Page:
Directed by: Matthew Vaughn
Premise: An adaption of the comic book. A streetwise young man (Taron Egerton) is recruited to join a secret society of spies. Meanwhile a technology guru (Samuel L. Jackson) plots a worldwide terrorist attack.
What Works: Filmmaker Matthew Vaughn has distinguished himself in the genres of action and comic book movies. He initially made a splash as a director with 2004’s Layer Cake and 2007’s Stardust. Vaughn entered the superhero genre with 2010’s Kick-Ass followed by 2011’s X-Men: First Class, movies that stood out against a crowded field of comic book material. His movies are humorous without cheapening the action and are Hollywood spectacles that maintain their focus on character and story. Kingsman draws upon many of the films that Vaughn has made so far and the result is a refreshingly fun and engaging superhero-spy movie mashup. This film has a lot in common with Kick-Ass and First Class in that it is an origin story. Eggsy, played by Taron Egerton, is an underachiever who is taken into an elite training program and in the process of becoming a Kingsman he transforms from an unfocused boy and into a disciplined man. That story formula has been seen before but it is done satisfactorily in this film. There are a lot of things working in Kingsman’s favor. One is the way in which the filmmakers mix the traditional and the contemporary. The movie and the Kingsman organization are very British; value is placed upon duty, uprightness, and self-restraint. As the same time the filmmakers mix those traditional values with a contemporary plebian hero and that mergence works. The film also has a lot of colorful supporting characters, starting with Colin Firth as the superspy mentor. Firth is not usually associated with this kind of action adventure filmmaking and putting him in this role is a stroke of genius. The villain of Kingsman is played by Samuel L. Jackson; he’s allowed to be silly without undercutting the stakes of the story and it’s a unique performance in the comic book genre. Kingsman is also remarkable in how fun it is. Since 2005’s Batman Begins comic book films have been self-serious but Kingsman, like Kick-Ass and Stardust, has a sense of humor about itself. The movie channels the Sean Connery and Roger Moore-era James Bond films and it has the same kind of fun with the material.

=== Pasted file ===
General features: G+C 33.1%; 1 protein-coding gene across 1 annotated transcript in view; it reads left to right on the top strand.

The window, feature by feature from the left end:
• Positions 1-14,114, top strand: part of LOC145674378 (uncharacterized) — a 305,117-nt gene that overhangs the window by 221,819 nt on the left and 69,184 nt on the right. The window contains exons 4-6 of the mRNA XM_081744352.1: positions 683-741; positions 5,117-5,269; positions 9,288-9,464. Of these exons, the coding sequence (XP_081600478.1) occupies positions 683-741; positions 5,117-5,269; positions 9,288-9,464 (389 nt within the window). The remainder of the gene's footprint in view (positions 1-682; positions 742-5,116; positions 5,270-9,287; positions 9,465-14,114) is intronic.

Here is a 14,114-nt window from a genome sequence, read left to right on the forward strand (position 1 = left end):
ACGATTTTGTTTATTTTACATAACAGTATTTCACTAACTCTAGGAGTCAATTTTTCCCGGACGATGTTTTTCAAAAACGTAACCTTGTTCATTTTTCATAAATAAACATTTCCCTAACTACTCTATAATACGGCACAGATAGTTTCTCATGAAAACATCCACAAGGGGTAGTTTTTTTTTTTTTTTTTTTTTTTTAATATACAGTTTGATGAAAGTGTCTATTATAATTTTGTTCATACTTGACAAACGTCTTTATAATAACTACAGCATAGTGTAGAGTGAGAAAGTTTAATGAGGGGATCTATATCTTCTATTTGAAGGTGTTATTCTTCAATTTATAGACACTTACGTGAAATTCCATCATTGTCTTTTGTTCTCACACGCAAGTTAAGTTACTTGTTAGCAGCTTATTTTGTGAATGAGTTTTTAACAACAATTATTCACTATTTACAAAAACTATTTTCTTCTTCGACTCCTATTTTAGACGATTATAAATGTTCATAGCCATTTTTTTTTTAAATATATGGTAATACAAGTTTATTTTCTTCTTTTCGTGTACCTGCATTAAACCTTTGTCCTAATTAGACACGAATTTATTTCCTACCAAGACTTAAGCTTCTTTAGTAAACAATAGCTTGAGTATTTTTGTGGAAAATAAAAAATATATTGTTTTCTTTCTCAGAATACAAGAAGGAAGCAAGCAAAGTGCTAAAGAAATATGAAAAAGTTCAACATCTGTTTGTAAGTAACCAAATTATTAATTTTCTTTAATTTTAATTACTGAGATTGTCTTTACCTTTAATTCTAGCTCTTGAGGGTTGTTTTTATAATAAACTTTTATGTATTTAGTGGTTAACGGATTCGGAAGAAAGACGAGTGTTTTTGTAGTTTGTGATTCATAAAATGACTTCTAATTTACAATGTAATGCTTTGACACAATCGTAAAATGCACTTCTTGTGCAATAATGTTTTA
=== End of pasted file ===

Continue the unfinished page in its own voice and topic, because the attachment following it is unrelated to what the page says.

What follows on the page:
What Doesn’t: The weakest element of Kingsman is its batch of recruits. The central character, played by Taron Egerton, arrives at a secret facility with another group of candidates all vying for one job. There is an inherent contradiction here. They are all competing for the same job but they are also expected to work as a team. It doesn’t help that the recruits are not very interesting. As a member of the lower class, Eggsy is the odd man out but his competitors are all stuffed shirt stereotypes and the filmmakers don’t do anything interesting between the upper and lower class characters. Eggsy himself is not all that interesting. Taron Egerton is a competent actor but he is frequently overshadowed by the rest of the cast, especially Colin Firth, Mark Strong, and Samuel L. Jackson. Also underutilized is Sophie Cookson as a fellow recruit. She gets even less characterization than Egerton. As a Matthew Vaughn picture it is also notable just how much of Kingsman echoes or borrows from X-Men: First Class. The Kingsman headquarters is essentially the Xavier School for Gifted Youngsters, complete with a mansion and a jet, and much of the training process is lifted right out of First Class. It’s disappointing to see a director who is otherwise as fresh and interesting as Matthew Vaughn paying homage to his own work.
Bottom Line: Kingsman is a fun action adventure film. Despite some hiccups in the characterization of its leads, the film is consistently entertaining and it has the gleeful, mischievous energy that defines Matthew Vaughn’s work.
Episode: #530 (February 22, 2015)